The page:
An inter-relationship exists between the Parkinson’s disease-related protein alpha-synuclein and the Alzheimer’s Aß-amyloid plaque protein. Phenserine reached clinical assessment for AD as an anticholinesterase and blocker of amyloid precursor protein translation (anti-amyloid). This well-tolerated compound also reduced neural alpha-synuclein expression over a similar dose range. We will pursue posiphen (stereoisomer of phenserine) for its clear capacity to lower alpha-synuclein expression, first in cell culture, then progressing to animal models.
Posiphen will soon undergo phase II clinical trials for AD, but we found that posiphen also inhibited alpha-synuclein expression in cultured neural cells. Since alpha-synuclein mediates neurotoxicity in Parkinson disease, we will test how posiphen exerts therapeutic action by acting as an inhibitor of alpha-synuclein expression. Posiphen may repress alpha-synuclein mRNA translation by its 5’ leader sequences similar to the pathway established for its inhibition of APP mRNA translation for anti-amyloid efficacy in AD. We will test the hypothesis that posiphen interferes with the selective binding of an essential Ironregulatory Protein, IRP-1, to the functional RNA enhancer in front of the alpha-synuclein messenger. This pathway could provide therapeutic efficacy in future Parkinson’s disease models.
Relevance to Diagnosis/Treatment of Parkinson’s Disease:
Fibrilized alpha-synuclein is associated with striatal neuronal death. This project will characterize whether posiphen represses alpha-synuclein expression by a translational control mechanism and pursue its medicinal development as a protective agent against PD lesioning in vivo by MTTP treatment and in alpha-synuclein PD transgenic models.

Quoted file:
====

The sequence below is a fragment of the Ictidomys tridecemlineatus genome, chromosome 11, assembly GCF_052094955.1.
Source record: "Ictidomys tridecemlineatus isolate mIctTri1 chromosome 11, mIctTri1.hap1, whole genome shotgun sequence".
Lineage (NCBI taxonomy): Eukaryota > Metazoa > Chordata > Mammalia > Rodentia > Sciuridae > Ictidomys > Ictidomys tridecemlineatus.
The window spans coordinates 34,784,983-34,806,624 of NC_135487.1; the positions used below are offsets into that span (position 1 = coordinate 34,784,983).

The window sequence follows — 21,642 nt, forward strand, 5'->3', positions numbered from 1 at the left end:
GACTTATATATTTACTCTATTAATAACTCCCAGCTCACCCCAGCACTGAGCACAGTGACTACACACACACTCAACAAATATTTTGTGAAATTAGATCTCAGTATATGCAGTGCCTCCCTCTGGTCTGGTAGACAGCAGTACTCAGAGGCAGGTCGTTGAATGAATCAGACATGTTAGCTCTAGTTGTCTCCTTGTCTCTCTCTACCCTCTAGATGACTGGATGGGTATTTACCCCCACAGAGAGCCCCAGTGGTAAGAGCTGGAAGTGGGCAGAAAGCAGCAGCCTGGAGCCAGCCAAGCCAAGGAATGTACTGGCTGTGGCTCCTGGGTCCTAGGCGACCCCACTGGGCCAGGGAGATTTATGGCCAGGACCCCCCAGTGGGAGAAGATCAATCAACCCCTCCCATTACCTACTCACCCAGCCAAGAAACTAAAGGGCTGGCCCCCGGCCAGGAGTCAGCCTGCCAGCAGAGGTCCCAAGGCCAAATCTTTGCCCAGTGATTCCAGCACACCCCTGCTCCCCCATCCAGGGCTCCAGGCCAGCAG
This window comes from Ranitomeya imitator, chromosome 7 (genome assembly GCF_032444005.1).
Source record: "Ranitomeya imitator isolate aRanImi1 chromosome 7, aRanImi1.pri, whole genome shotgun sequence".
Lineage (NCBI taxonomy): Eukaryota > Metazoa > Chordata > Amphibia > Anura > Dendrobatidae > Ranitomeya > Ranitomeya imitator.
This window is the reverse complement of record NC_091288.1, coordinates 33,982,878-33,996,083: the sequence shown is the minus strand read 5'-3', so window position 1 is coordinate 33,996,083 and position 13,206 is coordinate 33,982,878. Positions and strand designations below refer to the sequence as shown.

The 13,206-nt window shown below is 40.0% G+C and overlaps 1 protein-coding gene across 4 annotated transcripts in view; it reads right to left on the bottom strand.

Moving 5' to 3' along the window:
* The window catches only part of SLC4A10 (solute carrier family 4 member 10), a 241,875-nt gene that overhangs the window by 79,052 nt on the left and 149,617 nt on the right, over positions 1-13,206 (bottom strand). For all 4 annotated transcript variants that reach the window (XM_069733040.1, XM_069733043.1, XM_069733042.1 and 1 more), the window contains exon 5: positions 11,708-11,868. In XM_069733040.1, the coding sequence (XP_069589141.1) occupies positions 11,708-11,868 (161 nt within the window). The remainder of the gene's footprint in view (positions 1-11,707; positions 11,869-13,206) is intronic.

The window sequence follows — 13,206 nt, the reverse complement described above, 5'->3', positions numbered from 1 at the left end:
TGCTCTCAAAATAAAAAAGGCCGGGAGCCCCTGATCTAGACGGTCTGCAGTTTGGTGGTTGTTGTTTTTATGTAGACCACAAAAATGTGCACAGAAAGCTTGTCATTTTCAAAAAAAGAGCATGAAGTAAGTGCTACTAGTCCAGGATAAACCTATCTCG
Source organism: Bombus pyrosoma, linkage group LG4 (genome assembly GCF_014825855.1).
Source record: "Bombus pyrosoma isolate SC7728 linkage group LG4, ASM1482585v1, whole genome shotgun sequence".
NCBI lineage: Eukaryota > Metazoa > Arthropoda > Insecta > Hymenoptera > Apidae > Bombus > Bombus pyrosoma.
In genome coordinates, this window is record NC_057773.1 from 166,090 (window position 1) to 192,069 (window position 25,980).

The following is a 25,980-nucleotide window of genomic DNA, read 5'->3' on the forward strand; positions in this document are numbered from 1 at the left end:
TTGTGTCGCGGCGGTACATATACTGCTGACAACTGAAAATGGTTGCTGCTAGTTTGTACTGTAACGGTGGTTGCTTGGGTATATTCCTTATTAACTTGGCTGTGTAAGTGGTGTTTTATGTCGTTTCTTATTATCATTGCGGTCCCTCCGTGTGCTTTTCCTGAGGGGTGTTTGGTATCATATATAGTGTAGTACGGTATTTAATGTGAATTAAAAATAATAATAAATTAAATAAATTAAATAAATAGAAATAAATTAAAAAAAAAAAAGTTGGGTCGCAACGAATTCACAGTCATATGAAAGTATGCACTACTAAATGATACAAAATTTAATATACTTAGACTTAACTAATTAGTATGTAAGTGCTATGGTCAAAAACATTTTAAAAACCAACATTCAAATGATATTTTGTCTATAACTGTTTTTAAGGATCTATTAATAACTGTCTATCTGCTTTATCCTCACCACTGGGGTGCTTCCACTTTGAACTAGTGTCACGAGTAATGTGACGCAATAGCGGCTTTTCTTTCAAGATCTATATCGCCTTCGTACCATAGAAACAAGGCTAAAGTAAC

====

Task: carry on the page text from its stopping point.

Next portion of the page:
We will discover whether posiphen represents a class of new Parkinson’s disease specific drugs that blocks super-repress translation the alpha-synuclein messenger by IRP-1. This route will permit selective neuronal alpha-synuclein repression for therapeutic consequences.
Dr. Rogers demonstrated that a drug called posiphen can selectively regulate the levels of alpha-synuclein in a cell model. Dr. Rogers also identified a novel mechanism by which one may change the levels of alpha-synuclein in a cell. Dr. Rogers is continuing his work through an award from MJFF's Novel Approaches to Drug Discovery 2009 program.